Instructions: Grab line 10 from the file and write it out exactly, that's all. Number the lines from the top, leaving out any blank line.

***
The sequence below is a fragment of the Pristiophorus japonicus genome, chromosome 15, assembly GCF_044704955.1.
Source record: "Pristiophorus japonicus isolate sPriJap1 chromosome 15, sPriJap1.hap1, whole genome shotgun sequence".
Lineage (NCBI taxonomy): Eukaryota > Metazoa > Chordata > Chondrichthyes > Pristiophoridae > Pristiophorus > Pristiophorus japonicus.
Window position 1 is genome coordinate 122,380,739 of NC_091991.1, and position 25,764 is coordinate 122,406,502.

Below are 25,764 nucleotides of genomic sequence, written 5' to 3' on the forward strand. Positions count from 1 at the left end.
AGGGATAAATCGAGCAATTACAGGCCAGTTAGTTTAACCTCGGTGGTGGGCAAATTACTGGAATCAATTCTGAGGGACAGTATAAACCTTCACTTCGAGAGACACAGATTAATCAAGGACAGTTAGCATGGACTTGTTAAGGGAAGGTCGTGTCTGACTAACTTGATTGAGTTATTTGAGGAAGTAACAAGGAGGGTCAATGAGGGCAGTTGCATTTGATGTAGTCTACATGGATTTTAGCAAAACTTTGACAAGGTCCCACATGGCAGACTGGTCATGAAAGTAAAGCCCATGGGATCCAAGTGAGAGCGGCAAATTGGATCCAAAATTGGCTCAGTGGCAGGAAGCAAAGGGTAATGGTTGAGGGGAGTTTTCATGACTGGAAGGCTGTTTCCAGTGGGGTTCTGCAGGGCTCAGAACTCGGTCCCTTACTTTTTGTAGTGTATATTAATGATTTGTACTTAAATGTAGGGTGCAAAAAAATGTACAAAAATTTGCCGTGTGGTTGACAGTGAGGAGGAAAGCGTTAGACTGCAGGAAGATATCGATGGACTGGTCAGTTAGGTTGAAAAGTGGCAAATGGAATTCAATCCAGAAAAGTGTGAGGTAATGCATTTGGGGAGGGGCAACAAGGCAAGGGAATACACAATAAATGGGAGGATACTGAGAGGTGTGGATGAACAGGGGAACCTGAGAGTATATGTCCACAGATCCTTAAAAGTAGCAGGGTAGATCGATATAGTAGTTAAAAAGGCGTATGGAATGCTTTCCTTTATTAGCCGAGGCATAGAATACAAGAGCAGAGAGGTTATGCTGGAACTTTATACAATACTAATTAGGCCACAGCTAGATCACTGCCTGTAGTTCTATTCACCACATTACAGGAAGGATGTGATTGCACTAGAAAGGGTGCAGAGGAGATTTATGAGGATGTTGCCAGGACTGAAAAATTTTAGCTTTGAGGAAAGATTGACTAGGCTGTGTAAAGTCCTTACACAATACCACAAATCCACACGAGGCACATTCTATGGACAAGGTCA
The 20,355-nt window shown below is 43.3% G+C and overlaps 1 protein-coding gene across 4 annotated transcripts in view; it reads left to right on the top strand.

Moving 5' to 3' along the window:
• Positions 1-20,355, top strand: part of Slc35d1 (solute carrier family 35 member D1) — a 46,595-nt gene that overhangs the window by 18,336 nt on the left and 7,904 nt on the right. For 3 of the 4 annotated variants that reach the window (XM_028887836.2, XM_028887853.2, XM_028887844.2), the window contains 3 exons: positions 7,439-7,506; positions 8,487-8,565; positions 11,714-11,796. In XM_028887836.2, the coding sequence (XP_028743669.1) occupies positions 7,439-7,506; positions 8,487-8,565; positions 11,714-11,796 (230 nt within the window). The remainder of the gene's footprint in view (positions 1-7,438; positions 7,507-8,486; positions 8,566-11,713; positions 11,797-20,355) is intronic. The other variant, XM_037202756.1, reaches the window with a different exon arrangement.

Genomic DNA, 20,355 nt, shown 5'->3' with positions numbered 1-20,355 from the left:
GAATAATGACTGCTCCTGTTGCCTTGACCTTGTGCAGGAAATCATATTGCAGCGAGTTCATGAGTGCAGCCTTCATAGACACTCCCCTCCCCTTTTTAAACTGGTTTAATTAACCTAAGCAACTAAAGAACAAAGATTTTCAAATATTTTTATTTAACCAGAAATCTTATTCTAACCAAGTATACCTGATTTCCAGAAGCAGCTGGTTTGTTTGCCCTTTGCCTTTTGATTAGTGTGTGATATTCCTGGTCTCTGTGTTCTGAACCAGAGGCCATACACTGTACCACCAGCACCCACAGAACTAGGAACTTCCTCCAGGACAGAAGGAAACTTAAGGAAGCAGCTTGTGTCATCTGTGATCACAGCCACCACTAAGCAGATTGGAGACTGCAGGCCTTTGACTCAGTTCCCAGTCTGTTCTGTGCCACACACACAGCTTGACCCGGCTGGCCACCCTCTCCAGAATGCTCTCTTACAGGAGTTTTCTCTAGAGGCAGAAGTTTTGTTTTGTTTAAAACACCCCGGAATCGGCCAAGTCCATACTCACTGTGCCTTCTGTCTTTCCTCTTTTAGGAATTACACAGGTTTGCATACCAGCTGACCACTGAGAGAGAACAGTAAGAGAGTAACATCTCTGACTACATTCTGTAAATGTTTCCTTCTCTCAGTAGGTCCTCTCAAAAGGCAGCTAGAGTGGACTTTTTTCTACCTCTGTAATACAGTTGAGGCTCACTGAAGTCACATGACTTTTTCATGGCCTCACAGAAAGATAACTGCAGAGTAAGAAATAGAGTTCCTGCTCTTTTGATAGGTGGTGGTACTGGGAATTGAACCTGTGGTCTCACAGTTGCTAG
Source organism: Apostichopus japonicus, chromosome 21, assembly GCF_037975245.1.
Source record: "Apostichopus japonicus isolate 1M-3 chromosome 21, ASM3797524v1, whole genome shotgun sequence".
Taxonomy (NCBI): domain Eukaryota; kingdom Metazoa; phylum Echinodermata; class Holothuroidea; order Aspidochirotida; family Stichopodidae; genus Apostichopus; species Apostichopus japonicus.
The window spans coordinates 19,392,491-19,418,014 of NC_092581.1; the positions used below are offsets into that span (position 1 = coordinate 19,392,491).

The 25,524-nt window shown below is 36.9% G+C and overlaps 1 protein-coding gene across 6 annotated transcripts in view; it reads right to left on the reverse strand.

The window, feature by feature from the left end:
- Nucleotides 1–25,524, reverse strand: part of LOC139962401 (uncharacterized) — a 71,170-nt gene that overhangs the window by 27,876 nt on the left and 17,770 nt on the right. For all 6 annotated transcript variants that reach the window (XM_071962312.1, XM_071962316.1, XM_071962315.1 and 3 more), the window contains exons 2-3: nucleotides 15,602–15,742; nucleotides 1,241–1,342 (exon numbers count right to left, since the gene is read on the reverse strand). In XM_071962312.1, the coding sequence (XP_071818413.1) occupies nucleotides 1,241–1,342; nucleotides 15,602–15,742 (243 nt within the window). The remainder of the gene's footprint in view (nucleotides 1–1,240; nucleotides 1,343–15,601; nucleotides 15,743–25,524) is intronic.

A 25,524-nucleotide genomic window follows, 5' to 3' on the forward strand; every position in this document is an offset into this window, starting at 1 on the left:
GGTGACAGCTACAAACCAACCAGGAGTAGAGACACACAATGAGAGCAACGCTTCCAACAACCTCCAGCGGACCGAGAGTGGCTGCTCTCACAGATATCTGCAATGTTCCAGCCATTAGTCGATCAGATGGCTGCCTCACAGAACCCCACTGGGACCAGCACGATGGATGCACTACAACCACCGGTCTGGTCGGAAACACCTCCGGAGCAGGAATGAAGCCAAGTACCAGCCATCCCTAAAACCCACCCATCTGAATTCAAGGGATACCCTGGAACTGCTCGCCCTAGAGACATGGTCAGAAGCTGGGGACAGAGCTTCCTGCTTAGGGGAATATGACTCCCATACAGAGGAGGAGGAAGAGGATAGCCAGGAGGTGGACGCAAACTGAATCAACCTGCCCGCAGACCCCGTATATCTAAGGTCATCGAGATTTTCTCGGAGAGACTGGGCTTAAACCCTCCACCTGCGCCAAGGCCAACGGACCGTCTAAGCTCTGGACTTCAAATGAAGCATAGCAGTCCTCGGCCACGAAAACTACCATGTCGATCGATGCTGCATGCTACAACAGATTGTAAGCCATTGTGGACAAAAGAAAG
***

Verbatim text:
Genomic DNA, 20,355 nt, shown 5'->3' with positions numbered 1-20,355 from the left: